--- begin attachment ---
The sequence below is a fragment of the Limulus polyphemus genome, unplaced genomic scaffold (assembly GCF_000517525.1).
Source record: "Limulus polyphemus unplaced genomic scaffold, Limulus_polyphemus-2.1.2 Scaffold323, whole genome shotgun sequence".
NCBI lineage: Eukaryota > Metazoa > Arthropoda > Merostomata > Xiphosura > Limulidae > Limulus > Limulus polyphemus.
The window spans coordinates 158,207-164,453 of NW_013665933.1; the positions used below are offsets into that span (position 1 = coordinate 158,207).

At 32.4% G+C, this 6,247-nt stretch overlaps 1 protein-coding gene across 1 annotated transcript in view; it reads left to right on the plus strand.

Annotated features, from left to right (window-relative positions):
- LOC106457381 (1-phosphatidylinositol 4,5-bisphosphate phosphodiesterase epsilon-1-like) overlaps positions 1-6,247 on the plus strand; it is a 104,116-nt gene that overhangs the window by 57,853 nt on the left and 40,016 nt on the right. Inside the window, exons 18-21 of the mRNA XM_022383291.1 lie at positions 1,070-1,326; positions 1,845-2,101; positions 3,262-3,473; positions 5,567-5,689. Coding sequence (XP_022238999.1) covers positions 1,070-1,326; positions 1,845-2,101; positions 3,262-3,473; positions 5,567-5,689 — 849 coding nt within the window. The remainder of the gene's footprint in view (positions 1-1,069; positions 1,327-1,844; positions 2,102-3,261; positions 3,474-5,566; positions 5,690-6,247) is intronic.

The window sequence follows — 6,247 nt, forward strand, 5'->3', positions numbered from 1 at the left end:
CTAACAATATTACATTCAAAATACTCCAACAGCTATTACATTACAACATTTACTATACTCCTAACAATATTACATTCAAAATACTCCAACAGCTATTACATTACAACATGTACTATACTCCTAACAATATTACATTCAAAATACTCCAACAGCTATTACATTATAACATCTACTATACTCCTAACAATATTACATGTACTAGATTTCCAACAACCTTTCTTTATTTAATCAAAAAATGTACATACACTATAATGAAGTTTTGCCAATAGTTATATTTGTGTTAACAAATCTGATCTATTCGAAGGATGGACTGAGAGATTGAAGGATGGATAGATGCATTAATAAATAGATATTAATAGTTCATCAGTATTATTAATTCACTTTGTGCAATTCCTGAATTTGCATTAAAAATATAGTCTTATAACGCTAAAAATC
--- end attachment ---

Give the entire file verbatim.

The sequence below is a fragment of the Limulus polyphemus genome, unplaced genomic scaffold (assembly GCF_000517525.1).
Source record: "Limulus polyphemus unplaced genomic scaffold, Limulus_polyphemus-2.1.2 Scaffold323, whole genome shotgun sequence".
NCBI lineage: Eukaryota > Metazoa > Arthropoda > Merostomata > Xiphosura > Limulidae > Limulus > Limulus polyphemus.
The window spans coordinates 158,207-164,453 of NW_013665933.1; the positions used below are offsets into that span (position 1 = coordinate 158,207).

At 32.4% G+C, this 6,247-nt stretch overlaps 1 protein-coding gene across 1 annotated transcript in view; it reads left to right on the plus strand.

Annotated features, from left to right (window-relative positions):
- LOC106457381 (1-phosphatidylinositol 4,5-bisphosphate phosphodiesterase epsilon-1-like) overlaps positions 1-6,247 on the plus strand; it is a 104,116-nt gene that overhangs the window by 57,853 nt on the left and 40,016 nt on the right. Inside the window, exons 18-21 of the mRNA XM_022383291.1 lie at positions 1,070-1,326; positions 1,845-2,101; positions 3,262-3,473; positions 5,567-5,689. Coding sequence (XP_022238999.1) covers positions 1,070-1,326; positions 1,845-2,101; positions 3,262-3,473; positions 5,567-5,689 — 849 coding nt within the window. The remainder of the gene's footprint in view (positions 1-1,069; positions 1,327-1,844; positions 2,102-3,261; positions 3,474-5,566; positions 5,690-6,247) is intronic.

The window sequence follows — 6,247 nt, forward strand, 5'->3', positions numbered from 1 at the left end:
CTAACAATATTACATTCAAAATACTCCAACAGCTATTACATTACAACATTTACTATACTCCTAACAATATTACATTCAAAATACTCCAACAGCTATTACATTACAACATGTACTATACTCCTAACAATATTACATTCAAAATACTCCAACAGCTATTACATTATAACATCTACTATACTCCTAACAATATTACATGTACTAGATTTCCAACAACCTTTCTTTATTTAATCAAAAAATGTACATACACTATAATGAAGTTTTGCCAATAGTTATATTTGTGTTAACAAATCTGATCTATTCGAAGGATGGACTGAGAGATTGAAGGATGGATAGATGCATTAATAAATAGATATTAATAGTTCATCAGTATTATTAATTCACTTTGTGCAATTCCTGAATTTGCATTAAAAATATAGTCTTATAACGCTAAAAATC